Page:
Nightmare at Texas A&M

Texas A&M's work on agents of interest to biodefense has its two month suspension continued by CDC because of persistent and extensive violation of safety rules (posts here, here, here, here and here).

The violations alleged by the CDC include the university's inability to account for at least three vials of microbes, which the CDC described as "missing." In addition, one researcher was working to develop antibiotic-resistant strains of a regulated bacterium even though he had not received the CDC's permission.

What's more, laboratory workers did not don proper laboratory clothing or face masks to prevent their becoming infected and sometimes wore the clothing outside of the lab before it was decontaminated. At least seven times, workers were given access to regulated microbes before they gained permission under CDC rules, which require each worker to undergo a background security check.


In late June, the agency had suspended all of the university's research with microbes defined as "select agents" under federal rules that took effect in 2002 as a result of the anthrax attacks a year earlier. The June suspension, the first of its kind, came after the university failed to promptly report two cases of accidental exposure of laboratory workers to infectious agents (The Chronicle, July 13). (Chronicle of Higher Eduction)

A visit by a team of CDC inspectors found the following:

  • The three "missing" vials contained Brucella abortus, a bacterium that causes fevers, but rarely death, in humans. They were used by a former university researcher.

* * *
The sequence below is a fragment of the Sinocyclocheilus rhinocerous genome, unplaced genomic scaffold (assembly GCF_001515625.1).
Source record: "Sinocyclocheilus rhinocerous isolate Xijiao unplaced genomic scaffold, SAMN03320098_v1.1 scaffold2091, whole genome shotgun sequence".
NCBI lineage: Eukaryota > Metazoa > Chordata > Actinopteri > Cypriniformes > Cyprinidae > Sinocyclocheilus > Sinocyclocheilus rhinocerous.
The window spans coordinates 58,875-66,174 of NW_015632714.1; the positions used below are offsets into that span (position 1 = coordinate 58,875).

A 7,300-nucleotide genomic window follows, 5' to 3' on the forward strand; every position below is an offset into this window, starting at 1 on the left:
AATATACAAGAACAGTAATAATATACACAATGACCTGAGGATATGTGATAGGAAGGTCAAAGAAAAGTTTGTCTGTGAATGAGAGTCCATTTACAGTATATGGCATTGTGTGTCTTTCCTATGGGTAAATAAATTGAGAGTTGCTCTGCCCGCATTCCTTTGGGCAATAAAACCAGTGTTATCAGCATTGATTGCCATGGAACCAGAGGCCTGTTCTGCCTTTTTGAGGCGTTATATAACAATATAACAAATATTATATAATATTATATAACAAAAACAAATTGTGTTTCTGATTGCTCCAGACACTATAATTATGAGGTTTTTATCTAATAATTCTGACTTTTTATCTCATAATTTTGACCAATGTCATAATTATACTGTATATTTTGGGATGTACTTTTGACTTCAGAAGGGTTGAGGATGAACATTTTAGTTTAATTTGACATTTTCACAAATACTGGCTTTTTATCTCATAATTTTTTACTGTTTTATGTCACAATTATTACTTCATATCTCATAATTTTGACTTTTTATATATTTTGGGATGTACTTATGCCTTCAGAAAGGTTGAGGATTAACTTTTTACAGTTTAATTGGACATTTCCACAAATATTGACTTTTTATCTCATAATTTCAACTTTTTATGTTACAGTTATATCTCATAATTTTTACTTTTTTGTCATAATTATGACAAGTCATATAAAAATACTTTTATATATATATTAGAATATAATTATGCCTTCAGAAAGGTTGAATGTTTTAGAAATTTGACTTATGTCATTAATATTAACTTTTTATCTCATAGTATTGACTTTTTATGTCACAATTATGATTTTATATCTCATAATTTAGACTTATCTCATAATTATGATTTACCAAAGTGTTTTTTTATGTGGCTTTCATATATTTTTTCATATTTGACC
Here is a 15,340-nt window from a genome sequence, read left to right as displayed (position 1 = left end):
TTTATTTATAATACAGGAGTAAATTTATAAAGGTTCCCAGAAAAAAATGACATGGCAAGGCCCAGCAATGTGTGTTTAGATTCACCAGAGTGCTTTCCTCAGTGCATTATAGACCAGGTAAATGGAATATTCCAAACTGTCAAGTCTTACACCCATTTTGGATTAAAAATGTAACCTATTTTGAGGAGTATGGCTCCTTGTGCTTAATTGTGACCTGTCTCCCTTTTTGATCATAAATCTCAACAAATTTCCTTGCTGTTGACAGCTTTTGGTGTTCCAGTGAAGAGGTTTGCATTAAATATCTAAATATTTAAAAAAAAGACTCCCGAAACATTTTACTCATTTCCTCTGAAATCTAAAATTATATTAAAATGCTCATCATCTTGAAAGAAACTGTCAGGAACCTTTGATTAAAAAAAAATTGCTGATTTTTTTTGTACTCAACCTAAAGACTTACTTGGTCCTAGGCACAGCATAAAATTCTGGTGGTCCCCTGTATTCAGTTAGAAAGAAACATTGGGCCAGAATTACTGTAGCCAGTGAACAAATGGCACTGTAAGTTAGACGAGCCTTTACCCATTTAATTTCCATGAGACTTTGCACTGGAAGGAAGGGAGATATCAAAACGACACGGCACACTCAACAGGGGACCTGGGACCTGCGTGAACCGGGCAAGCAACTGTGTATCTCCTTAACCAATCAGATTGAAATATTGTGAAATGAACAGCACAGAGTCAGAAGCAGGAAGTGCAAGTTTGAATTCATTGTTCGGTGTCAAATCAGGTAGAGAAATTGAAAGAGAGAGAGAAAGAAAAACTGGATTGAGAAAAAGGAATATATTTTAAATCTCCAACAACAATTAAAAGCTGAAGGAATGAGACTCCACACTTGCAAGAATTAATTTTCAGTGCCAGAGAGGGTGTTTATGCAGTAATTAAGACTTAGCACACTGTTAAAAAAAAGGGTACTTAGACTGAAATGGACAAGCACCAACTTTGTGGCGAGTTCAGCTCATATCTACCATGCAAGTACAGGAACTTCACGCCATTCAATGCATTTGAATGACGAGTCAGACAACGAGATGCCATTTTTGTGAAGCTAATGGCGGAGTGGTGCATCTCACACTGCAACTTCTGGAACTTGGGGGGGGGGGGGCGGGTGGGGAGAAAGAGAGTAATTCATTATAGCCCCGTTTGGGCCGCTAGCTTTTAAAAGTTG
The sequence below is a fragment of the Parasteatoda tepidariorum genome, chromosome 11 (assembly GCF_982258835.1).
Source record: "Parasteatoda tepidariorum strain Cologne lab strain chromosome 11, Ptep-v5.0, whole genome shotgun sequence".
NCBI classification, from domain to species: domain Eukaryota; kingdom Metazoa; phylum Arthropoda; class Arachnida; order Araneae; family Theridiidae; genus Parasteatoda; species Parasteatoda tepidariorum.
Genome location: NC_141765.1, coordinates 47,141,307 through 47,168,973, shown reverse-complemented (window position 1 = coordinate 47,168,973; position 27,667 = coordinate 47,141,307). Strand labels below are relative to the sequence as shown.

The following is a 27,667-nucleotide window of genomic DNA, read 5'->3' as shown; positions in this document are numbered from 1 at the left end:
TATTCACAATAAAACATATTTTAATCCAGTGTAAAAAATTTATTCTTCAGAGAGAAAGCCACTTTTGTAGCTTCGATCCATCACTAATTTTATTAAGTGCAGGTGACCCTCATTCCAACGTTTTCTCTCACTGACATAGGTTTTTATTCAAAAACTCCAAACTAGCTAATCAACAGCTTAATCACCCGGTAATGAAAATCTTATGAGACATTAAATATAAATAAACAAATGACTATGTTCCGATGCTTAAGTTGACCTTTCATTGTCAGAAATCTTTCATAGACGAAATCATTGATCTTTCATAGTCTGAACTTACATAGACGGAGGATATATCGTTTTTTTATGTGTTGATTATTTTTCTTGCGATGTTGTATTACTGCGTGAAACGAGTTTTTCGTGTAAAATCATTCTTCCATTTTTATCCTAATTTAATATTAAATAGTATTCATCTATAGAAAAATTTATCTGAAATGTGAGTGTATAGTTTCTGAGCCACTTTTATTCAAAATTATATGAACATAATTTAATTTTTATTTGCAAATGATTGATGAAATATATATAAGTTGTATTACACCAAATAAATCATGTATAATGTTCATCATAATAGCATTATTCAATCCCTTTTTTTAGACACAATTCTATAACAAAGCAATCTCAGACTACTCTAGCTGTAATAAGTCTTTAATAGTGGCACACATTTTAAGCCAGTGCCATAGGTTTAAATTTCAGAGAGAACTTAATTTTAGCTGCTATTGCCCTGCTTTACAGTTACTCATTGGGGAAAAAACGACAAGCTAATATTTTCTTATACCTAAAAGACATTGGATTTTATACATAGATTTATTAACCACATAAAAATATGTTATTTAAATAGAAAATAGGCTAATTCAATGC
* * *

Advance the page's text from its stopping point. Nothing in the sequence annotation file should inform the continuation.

• Texas A&M's plans for safety, security, and emergency response involving research on the microbes were listed as drafts, and the university had not conducted drills at least annually to test the plans' effectiveness.
  • The university failed to produce several types of relevant records. They included training records for regulated lab workers, and documentation that deficiencies identified by the university's internal oversight board, the Institutional Biosafety Committee, had been corrected.
  • There was no coordinated response or assessment after routine blood tests of laboratory workers indicated possible exposure to microbes being studied.
  • Three of four principal investigators inspected by the CDC had "poorly organized inventory records" of the microbes they were studying, making "inventory reconciliation difficult and cumbersome."
  • A laboratory device used in the research lacked a required filter to catch dangerous microbes in its exhaust.

On two separate occasions laboratory workers got sick from exposures to select agents (agents with biowarfare potential), but the university didn't report it.

I doubt that Texas A&M is an outlier. In the wake of CDC's actions, lots of other labs are probably holding their breath (a good idea, given what they work with) and saying, "There but for the Grace of God . . . " [NB: this is a colloquial expression and not a signal I have lost my bearings in a complex world]. We were lucky that the agents were not ones easily transmitted from person to person. We continue to multiply these laboratories, whose research is of marginal public health importance, because the Bush administration has dumped hundreds of millions of dollars into bioterrorism fantasies. We also multiply the chance we will see an event not as benign in consequence as those at Texas A&M. Already Foot and Mouth Disease escaped into local livestock from a laboratory in the UK (.pdf).

Still 495 more days of this, our national nightmare. January 20, 2009. Day of Deliverance. I hope.

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